Late Election Materials Arrival Delay Voting In Enugu
The Presidential and National Assembly elections in Enugu State were Saturday marred by late arrival of election materials and Independent National Electoral Commission (INEC) officials at various wards and voting units.
Our correspondent who monitored the election reports that in most of the locations and voting units visited, the story was the same as thousands of people that came out to exercise their franchise waited for hours for INEC officials before they were able to cast their votes for their preferred candidates.
The areas that witnessed late arrival of election materials and INEC officials were Uzo – Ava Abakpa Nike, Timber Shed, Coal Camp, Ugwu Nwa Nnamene, Idaw – River polling units, among others.
It was also reported that at the Timber Shed polling unit, the INEC officials arrived the venue without the presidential ballot papers, only to rush back to the commission’s office to collect the papers when voters protested vehemently.
At Abakpa Nike Girls Secondary school (ward 032 and 033), the story was not different as BVAS was not functional and that almost made it impossible for voters to exercise their franchise.
There was heavy presence of the police and other security personnel in most of the wards and voting units visited, and aside one or two locations that witnessed minor incidents the exercise was peaceful.
JAMB Decries Use Of Fake Results For Admission
The Joint Admissions and Matriculation Board (JAMB) has decried the high level of forgery of A Level certificates used for the registration.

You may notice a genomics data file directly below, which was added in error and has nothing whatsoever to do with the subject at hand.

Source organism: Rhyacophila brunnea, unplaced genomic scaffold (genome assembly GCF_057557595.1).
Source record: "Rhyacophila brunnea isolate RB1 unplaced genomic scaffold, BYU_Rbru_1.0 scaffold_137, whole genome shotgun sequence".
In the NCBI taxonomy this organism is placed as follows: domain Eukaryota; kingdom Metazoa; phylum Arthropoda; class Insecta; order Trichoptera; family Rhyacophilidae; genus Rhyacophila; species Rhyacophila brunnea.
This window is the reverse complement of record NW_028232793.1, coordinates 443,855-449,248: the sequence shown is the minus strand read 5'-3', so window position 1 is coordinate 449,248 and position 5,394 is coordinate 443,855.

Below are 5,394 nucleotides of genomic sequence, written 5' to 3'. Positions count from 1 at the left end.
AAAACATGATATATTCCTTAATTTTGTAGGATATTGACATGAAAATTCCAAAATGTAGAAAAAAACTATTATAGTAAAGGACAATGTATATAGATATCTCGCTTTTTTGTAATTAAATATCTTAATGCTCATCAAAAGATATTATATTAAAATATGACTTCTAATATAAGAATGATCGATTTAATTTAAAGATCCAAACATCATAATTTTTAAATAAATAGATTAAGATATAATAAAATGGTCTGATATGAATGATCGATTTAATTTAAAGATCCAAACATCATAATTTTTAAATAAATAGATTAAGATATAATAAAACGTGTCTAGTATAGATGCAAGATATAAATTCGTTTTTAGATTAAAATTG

JAMB Registrar, Professor Is-haq Oloyede, who raised the alarm, recalled that the Board had commenced the 2023 Direct Entry registration on Monday, 20th February but immediately suspended it following the discovery of the plethora of devices and machinations to circumvent and compromise the standard of A ‘level qualifications required from DE candidates.
He disclosed that out of 148 candidates verified by Bayero University Kano (BUK), only 6 were found to be genuine.
“By implication 142 of the results were forged. Oloyede said. Bayero University, Kano (BUK) has also consistently brought to the fore the high rate of forgery of A’Level qualifications for DE.
“It was discovered that in previous years, some candidates used unacceptable and forged A’ level certificates/ qualifications to register for Direct Entry and eventually got admitted. For example out of 148 candidates verified by BUK, only 6 were found to be genuine. By implication 142 of the results were forged.
“The Board, concerned stakeholders and institutions are working assiduously to detect such and the ones already found are being dealt with according to the provisions of the law.